Royalton Library Gets Grant, Bond Vote Is October 24


Communities / Sep. 28, 2017 9:13am EDT

By Jo Levasseur

Royalton Memorial Library is moving closer to its goal of renovation for handicapped accessibility this month, due to a conditional historic preservation grant from the Vermont Housing and Conservation Board, and a successful petition for a bond vote.

The library’s fund drive has raised $460,000 to date, with more donations pledged, and additional grant funds still pending. It’s been a slower process than the trustees had hoped for, but they’re now aiming to break ground in the spring of 2018, a year later than originally projected.

The bond vote for $750,000 will be held on October 24, the same day as the school merger vote, with a prevote public hearing on October 17.

Trustees Cynthia Dalrymple and Theresa Manning explained that the bond must be for the entire cost of the project in order to secure reimbursable and match funding grants, but that taxpayers will not be footing a $750,000 bill.

With $460,000 in hand, the remainder to be raised is $290,000, with the cost including $7,500 for paperwork and easements to complete the Housing and Conservation requirements. Fundraising efforts will continue, and donations contribute to securing some matching grants.

Mandated Upgrades

The library is under mandate from OSHA to correct building code, fire safety, and accessibility problems, and is now able to stay open only because the fire marshall has approved the plans to correct those deficits.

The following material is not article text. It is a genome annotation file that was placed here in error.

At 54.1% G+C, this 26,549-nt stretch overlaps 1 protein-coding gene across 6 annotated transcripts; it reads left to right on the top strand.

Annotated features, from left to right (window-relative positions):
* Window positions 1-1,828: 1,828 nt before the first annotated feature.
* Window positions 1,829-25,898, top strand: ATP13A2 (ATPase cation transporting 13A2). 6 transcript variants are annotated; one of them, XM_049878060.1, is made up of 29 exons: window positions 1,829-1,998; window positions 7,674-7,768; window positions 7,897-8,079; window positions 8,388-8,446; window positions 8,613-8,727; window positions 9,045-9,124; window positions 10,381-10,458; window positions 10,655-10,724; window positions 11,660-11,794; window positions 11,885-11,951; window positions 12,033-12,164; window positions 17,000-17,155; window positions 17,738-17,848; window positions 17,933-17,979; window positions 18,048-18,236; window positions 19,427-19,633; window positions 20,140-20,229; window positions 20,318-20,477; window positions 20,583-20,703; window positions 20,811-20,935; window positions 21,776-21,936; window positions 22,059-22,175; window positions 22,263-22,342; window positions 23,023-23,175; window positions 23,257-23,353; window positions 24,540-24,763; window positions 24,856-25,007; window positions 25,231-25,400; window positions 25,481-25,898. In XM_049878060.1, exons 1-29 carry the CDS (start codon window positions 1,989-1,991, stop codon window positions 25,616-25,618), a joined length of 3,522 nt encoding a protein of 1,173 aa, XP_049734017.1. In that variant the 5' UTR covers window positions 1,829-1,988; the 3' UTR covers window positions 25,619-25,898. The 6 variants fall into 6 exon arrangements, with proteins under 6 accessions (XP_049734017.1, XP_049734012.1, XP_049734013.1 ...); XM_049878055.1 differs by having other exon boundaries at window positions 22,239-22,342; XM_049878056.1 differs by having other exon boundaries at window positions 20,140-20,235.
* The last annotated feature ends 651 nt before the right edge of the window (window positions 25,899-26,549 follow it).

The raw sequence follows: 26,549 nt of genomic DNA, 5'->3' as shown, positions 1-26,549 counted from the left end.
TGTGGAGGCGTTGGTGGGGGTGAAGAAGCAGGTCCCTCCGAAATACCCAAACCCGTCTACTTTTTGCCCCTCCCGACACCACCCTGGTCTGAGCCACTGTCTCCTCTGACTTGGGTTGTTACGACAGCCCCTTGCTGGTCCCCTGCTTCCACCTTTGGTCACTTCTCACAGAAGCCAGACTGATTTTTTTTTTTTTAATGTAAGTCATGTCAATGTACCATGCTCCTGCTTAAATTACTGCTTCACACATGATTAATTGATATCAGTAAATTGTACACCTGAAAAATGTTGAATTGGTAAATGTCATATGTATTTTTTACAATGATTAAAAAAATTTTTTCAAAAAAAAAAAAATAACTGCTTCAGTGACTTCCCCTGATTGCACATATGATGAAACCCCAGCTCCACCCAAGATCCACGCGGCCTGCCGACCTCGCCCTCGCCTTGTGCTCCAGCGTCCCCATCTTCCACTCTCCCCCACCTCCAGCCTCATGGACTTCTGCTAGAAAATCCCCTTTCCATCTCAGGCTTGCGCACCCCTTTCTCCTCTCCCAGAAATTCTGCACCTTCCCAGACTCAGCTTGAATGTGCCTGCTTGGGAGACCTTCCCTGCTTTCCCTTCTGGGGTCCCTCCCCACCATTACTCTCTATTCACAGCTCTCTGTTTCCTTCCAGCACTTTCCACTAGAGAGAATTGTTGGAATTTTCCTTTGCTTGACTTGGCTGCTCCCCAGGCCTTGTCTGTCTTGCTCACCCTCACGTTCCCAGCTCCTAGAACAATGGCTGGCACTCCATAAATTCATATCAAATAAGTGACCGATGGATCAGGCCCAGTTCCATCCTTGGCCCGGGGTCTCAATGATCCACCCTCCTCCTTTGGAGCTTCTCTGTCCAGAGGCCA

“If we don’t get the bond, we don’t know what will happen” Manning said.

Additionally, delays make building projects more expensive, and some of the construction/renovation grants expire at the end of 2018.

Conditions of the Vermont Housing and Conservation grant include the creation of handicapped parking space and other designated library parking. Architect Jay White is working on proposals to situate parking at street level on Safford Street, and the library is looking to designate Railroad Street parking during library hours.

The historic preservation grant is one of the largest awarded this year in the state, up to $60,000; but the exact figure could be affected if the state budgets less than expected to the Housing and Conservation Board.

1923 Building

Royalton’s library building, completed in 1923, is largely unaltered from its original features, with hardwood floors, ceiling beams, and fireplace. Early pictures of the interior can be seen at the library or on their website. The addition will include an elevator and handicapped accessible bathroom, while not compromising the historic features.

Donations from individuals and corporations have ranged from $5 to into the thousands, including $15,000 from the Dorothy Byrne Foundation, already matched with $10,000 donations to equal $25,000.

South Royalton’s Women’s Club contributed a total of $11,000 in disbursement of funds after its dissolution; the Vermont Arts Council has awarded a $14,018 grant, and one donor has specifically pledged to fund converting the fireplace to gas.

Fundraising also includes bake and book sales at the Interstate rest stop in Sharon, a space available to organizations on a signup basis, which Royalton utilizes about once a month, and could use more volunteers for.

To learn more about the library or how to donate, go to the website, Facebook page, list-serve, or newsletter.

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